A few days ago, Republic TV telecast a Sting conducted by their reporters on four ex-terrorists who confessed that they had killed Kashmiri Pandits during the peak militancy period in 1989-90. Out of the three reporters who were part of this daring team, two happen to be Kashmiri Pandits with families and dear ones who suffered the 1990 exodus.
In September 1989, armed men shot dead Tikka Lal Taploo, a Kashmiri Pandit, political activist, outside his house. From then on, there was no looking back, as things kept on getting worse for the Minority Community that had always tried to be self-effacing, avoiding confrontation at all cost.
Although official figures are much lower, over 700 Kashmiri Pandits are said to have been killed between 1990 and 2011.
Yet, 27 years later the killers still roam free, with not even an FIR lodged against them. It took more than two decades for journalists and TV Channels to wake up to the fact that while they’d been waxing eloquent about terrorism in Kashmir and the ‘sufferings’ of the people in the Valley, the first victims of that terrorist violence are still waiting for justice!
There have been televised admissions of guilt by KP Killers like Farooq Ahmed Dar, better known as Bitta Karate, in the past. This man has admitted to ‘India Today’ journalists that he killed more than 20 Kashmiri Pandits. Another terrorist turned JKLF leader, Yasin Malik, also confessed on a BBC interview some years ago. However, none of these videos were used as evidence to nail these criminals. And so the years went by and these common killers metamorphosed into Hurriyat ‘leaders’ supposedly eligible for political ‘dialogue’ on the Kashmir Issue!
The Republic TV expose is the most recent one and credit is due to the reporters for showing courage by venturing into hostile and unsafe territory. They are said to have posed as documentary film-makers while interviewing the terrorists. The TV Channel has chosen to conceal the identity of these killers, since they have now given up arms. Does that mean no cases will be filed against them?
This reluctance to punish these terrorists, who snuffed out so many innocent Kashmiri Pandit lives, has been echoed by the Courts. On July 24, 2017, a Supreme Court Bench refused a plea to probe the mass murder of KPs during the height of militancy in 1989-90. This plea by a group of KP Activists, had sought a probe and the prosecution of several persons, including Yasin Malik, for murdering Kashmiri Pandits.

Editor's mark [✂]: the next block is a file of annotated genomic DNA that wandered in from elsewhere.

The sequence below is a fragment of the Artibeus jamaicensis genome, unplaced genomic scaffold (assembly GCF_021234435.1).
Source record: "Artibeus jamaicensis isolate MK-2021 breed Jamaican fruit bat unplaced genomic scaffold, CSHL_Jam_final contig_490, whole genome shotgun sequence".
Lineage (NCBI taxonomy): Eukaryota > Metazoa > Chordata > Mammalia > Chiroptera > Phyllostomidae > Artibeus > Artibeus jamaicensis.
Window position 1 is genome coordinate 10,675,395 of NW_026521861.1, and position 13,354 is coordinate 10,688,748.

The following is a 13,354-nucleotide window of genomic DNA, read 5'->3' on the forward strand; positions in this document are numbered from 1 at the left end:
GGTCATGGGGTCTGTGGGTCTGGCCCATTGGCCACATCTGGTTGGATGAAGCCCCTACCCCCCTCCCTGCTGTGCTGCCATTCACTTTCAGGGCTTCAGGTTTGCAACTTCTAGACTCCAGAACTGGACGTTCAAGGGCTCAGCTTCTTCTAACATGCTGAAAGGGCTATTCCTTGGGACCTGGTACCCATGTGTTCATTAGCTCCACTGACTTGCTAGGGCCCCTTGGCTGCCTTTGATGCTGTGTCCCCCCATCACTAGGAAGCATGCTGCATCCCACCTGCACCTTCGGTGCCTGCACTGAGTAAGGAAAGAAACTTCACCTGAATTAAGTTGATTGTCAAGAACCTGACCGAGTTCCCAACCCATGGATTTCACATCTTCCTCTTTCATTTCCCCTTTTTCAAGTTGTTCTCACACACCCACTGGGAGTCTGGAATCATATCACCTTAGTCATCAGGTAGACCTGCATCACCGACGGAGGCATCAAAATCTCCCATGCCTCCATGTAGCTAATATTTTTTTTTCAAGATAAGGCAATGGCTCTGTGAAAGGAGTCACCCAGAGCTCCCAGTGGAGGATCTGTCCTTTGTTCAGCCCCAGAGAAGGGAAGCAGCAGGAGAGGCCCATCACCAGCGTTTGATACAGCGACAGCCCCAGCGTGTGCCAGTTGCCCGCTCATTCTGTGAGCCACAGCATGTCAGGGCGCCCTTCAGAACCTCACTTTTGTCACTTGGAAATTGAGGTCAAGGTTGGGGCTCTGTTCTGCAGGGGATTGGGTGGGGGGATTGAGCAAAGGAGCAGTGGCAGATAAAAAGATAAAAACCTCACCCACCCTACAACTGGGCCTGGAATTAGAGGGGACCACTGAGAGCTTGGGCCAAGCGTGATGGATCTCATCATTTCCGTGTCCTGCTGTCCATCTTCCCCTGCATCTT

Towards the end of 1989, posters put up by militant organisations like Hizbul Mujahideen, had started appearing everywhere. These posters gave KPs three options: ‘Raliv, Tchaliv ya Galiv’ meaning ‘Convert, Leave or Die’.
By January 1990, the posters were accompanied by similarly worded, threatening articles in local Dailies and chilling warnings blared from mosque loudspeaker 24/7. An atmosphere of fear was deliberately created by killing Kashmiri Pandits, a knock at unsuspecting doors would be followed by fatal gunshots.
The video footage showing the Republic TV interview with Kashmiri Pandit killers was followed by a debate on this topic.
The Kashmiri Muslim panelists, as usual, refused to acknowledge the truth, prevaricating and diverting from what the expose revealed. Every time the exodus and killings of Kashmiri Pandits are mentioned, the Valley machinery goes into overdrive bringing up a host of grievances that seek to put the plight of the hapless Kashmiri Pandits on the backburner.
Nevertheless, the impact of the daring expose by Republic has had an impact. Perhaps for the first time, Congress politicians have been forced to call the KP killings “a shameful part of history” and also to admit that the exodus of this peaceful minority community was an ‘organised’ act.
After 27 years, what the Kashmiri Pandits need is justice and if television stings are not followed by action, there will never be closure in this lifetime for many of us. As journalist Anand Ranganathan has tweeted so poignantly in a series of tweets about Kashmiri Pandits: “We are a nation that wishes the Kashmiri Pandits all happiness and joy in the after-life. Wait just a little longer, please, just a little.”